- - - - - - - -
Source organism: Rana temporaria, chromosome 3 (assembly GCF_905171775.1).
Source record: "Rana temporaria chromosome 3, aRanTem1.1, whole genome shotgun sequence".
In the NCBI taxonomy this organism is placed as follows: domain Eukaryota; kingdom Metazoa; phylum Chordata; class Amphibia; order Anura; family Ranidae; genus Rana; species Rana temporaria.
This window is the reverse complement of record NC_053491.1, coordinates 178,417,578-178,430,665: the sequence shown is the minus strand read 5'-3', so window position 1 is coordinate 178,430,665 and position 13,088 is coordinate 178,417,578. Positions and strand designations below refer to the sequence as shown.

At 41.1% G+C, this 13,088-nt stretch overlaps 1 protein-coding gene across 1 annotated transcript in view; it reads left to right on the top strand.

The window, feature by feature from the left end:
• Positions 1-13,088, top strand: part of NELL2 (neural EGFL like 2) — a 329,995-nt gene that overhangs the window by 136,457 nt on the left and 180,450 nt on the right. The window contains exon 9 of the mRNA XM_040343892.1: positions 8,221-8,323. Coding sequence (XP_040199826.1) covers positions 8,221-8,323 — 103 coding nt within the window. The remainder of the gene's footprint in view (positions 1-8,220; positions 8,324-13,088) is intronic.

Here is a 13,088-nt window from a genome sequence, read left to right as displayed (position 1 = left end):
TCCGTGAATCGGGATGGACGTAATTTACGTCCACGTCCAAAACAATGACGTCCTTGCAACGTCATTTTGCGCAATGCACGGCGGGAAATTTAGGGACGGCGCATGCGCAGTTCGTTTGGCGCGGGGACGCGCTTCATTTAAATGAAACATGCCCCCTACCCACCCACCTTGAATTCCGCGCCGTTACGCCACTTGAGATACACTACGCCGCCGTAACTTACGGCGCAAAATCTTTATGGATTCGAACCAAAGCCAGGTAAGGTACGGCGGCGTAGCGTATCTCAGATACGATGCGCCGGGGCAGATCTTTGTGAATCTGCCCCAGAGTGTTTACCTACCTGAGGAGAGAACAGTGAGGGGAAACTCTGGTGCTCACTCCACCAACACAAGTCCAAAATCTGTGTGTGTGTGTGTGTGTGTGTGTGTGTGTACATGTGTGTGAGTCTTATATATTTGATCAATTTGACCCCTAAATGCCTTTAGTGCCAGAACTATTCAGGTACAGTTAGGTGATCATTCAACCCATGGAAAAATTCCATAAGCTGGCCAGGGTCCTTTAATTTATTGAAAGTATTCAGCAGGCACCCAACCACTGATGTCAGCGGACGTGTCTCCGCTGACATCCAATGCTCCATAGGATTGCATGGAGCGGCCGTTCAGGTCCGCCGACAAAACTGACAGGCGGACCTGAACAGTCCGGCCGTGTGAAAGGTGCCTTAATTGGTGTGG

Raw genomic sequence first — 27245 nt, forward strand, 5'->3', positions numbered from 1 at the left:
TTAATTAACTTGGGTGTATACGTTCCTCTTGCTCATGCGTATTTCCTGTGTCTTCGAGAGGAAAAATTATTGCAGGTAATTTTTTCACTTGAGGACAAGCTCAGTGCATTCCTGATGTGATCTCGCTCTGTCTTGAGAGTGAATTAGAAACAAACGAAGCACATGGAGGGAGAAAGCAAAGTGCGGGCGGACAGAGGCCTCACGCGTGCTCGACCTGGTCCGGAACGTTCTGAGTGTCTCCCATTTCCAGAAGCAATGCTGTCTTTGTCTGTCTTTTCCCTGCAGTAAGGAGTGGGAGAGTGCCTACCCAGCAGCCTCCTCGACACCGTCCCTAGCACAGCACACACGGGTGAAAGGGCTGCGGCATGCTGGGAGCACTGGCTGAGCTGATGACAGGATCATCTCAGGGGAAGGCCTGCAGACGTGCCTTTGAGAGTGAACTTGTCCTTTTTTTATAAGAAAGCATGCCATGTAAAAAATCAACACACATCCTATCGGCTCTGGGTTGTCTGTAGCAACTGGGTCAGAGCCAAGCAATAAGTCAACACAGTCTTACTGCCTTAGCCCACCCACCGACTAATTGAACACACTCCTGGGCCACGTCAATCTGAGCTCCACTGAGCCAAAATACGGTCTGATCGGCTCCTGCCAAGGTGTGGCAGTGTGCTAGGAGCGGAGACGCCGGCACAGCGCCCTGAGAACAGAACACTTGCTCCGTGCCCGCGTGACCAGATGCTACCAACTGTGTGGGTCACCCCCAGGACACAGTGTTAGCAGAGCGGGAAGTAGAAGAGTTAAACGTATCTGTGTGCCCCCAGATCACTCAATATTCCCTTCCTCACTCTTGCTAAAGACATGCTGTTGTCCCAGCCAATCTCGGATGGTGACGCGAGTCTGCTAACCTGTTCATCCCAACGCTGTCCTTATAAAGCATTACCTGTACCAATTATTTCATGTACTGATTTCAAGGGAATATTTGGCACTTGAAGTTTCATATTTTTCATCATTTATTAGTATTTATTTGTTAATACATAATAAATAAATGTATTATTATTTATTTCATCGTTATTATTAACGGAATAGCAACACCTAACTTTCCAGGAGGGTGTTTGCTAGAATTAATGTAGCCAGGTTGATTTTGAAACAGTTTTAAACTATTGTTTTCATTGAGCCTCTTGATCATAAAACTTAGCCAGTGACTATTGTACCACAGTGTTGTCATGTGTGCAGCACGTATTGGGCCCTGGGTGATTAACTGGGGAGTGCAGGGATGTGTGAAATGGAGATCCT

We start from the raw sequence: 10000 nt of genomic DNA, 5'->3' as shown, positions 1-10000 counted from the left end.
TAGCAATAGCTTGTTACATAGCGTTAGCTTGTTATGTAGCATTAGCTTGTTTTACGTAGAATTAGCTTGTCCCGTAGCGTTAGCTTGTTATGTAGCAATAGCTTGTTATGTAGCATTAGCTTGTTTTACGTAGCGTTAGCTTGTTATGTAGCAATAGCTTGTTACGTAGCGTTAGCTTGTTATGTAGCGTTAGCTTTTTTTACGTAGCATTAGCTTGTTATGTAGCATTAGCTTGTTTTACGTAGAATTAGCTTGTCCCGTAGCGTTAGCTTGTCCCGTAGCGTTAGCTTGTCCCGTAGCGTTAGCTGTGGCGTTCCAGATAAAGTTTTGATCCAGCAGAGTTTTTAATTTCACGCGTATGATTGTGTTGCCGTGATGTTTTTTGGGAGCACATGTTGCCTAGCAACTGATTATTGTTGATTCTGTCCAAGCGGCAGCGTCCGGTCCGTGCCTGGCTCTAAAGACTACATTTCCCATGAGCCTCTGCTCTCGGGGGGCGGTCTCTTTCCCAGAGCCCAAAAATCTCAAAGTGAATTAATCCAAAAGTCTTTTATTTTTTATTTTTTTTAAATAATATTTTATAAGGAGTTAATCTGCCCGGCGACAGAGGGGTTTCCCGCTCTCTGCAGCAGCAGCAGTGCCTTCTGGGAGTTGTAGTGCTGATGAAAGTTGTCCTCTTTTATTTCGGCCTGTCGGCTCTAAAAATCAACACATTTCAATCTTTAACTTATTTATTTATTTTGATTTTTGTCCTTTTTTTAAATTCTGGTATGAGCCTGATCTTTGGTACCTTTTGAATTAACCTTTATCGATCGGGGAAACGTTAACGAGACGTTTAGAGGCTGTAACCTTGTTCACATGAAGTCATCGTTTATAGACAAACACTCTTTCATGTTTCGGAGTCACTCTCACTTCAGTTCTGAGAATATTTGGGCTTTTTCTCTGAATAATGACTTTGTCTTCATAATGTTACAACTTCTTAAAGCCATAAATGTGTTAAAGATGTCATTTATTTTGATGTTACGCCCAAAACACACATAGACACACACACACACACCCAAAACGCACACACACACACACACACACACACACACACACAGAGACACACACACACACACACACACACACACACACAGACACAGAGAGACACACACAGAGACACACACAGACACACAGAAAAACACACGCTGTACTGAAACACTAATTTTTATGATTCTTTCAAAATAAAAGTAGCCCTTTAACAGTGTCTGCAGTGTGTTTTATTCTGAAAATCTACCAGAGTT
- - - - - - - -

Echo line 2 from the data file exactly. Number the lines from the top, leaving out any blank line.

Source record: "Rana temporaria chromosome 3, aRanTem1.1, whole genome shotgun sequence".